Smash punches his time card for the night when he notices the till set out on the desk in the back. He goes over and starts rifling through it when Matt comes into the back. Smash quickly pretends that he was just counting the money -- "It's all there" -- and runs out to the parking lot. Matt follows him and tells Smash that he vouched for him, and that if he took any money, Matt'll lose his job, too. Matt says he thought Smash was his friend. Aw. (Dork). Smash pauses and then blurts that he had a bad game, he had a bad week. Matt's like "so what?" and asks what Smash needs the money for anyway. Smash tells Matt that he thought he needed the money, but now he sees things more clearly he realizes he doesn't. Gaius Charles is playing this straight; he does such a good job switching between Smash the Persona and Smash the Person.
Over at the Taylor household, Julie and Coach play ping pong in the garage. Another perfectly art-directed set. This show is spoiling my eyes. Julie is in a super-cute 3/4 sleeve sweat shirt and non-matching pajama pants. Taylor asks his daughter about her dating situation. She demurs. He says aloud he figures she doesn't think it's any of his business. She demurs again, knocking the ping pong ball up on top of the raised garage door roof, and the sound of that ping pong ball bouncing across the raised door and then falling on the driveway pavement recalls a hundred summer nights for me. Taylor grabs the ball and leans forward on the table: "Alright, listen. I'm supposed to give you some fatherly and wise advice in this time of your life. Listen up. If you're wondering if a boy's thinking about you, he's not. He's thinking about sex or he's hungry." Julie giggles and asks her dad if he's trying to be funny, but Taylor keeps plowing through, going on to tell her boys will lie, they will leave her waiting around for their calls, they will be cruel, and they will be misleading. Julie, meanwhile, has sort of lowered her eyes in knowing disobedience. I wonder if Taylor will ever find out just how often sixteen-year-old girls think about sex. Selective memory: A parent's best friend.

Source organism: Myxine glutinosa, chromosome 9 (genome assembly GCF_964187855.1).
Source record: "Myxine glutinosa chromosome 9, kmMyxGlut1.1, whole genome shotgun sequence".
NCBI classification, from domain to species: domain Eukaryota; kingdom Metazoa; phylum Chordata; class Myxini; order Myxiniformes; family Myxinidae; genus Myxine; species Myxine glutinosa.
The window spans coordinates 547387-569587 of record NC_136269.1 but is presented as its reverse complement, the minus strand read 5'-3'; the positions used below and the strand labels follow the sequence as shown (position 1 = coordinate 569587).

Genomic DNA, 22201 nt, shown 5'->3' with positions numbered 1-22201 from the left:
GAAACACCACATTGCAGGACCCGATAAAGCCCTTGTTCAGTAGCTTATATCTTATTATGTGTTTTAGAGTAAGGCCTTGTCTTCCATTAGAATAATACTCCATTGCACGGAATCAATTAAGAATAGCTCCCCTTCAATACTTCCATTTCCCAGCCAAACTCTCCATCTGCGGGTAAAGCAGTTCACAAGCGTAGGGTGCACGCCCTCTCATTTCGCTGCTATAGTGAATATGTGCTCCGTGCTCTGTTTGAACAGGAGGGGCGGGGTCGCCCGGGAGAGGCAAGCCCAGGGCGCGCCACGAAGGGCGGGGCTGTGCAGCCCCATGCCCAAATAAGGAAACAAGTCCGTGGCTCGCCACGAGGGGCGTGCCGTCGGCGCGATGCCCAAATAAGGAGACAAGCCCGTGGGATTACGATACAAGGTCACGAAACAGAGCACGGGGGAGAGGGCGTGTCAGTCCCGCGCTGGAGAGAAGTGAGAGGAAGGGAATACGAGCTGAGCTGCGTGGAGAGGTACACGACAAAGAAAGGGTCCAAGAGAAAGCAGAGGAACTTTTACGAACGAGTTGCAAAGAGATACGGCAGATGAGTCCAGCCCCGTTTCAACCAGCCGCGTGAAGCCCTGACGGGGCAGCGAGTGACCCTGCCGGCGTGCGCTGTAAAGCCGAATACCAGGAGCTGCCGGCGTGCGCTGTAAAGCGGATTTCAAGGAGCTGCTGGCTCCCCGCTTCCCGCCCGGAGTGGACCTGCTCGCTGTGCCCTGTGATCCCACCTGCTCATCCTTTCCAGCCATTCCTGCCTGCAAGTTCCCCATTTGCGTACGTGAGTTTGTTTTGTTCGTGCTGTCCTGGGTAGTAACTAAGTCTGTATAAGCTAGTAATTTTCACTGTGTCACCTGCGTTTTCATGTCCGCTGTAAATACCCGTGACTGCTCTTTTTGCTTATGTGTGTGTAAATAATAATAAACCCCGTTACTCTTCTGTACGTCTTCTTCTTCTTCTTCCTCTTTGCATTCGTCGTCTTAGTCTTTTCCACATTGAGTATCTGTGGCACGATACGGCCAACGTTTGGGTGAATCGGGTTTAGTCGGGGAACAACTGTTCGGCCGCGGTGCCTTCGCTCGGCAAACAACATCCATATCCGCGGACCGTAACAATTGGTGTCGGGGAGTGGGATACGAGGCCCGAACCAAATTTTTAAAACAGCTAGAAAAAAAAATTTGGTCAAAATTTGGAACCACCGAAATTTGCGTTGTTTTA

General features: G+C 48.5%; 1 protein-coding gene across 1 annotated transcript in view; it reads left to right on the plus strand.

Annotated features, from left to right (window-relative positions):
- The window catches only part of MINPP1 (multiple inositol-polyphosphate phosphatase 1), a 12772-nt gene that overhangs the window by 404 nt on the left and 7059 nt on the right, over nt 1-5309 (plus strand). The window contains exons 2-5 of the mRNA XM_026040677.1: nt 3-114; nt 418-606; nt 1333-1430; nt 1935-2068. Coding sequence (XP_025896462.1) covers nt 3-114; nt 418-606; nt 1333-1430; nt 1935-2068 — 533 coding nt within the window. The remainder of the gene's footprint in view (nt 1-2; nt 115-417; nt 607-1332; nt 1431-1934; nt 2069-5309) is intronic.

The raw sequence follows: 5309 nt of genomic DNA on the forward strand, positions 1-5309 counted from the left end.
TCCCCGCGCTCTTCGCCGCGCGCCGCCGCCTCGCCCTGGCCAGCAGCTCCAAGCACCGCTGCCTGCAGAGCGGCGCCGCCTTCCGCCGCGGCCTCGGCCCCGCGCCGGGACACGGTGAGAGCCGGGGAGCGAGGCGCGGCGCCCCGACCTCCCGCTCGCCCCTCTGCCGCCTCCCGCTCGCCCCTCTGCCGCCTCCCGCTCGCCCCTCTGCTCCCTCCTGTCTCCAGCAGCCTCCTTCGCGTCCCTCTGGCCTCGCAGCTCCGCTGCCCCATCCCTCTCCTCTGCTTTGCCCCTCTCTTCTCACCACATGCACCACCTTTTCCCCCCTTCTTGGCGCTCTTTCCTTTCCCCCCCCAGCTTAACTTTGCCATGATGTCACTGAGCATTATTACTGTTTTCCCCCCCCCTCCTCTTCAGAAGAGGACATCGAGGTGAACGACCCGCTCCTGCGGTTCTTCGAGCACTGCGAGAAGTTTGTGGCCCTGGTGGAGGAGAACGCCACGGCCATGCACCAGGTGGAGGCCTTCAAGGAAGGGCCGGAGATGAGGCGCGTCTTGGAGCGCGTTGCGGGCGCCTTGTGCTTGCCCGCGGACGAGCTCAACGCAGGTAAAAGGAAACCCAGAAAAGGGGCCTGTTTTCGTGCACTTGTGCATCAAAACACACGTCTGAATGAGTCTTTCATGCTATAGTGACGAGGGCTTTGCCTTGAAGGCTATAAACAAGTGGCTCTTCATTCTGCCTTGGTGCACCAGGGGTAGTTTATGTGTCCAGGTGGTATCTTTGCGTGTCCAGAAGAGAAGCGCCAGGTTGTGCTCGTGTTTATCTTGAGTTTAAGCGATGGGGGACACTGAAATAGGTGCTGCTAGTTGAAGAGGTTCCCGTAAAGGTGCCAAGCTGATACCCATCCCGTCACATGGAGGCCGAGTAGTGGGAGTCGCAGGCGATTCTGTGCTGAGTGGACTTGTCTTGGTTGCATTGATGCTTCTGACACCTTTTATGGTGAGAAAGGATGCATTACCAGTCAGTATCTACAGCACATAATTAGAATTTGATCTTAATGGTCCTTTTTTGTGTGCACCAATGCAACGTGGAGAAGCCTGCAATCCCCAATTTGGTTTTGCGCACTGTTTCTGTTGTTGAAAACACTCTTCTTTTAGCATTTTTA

When Julie, her mouth set in an attitude of defensive bemusement, asks her father if they are done with their talk, Coach Taylor looks directly at her and says, "You are beautiful, you are sensitive, and you are sweet, and I just don't want to see you get hurt." Tears! But really, Kyle Chandler, pick one. Be my boyfriend or be my daddy, please stop trying to be both.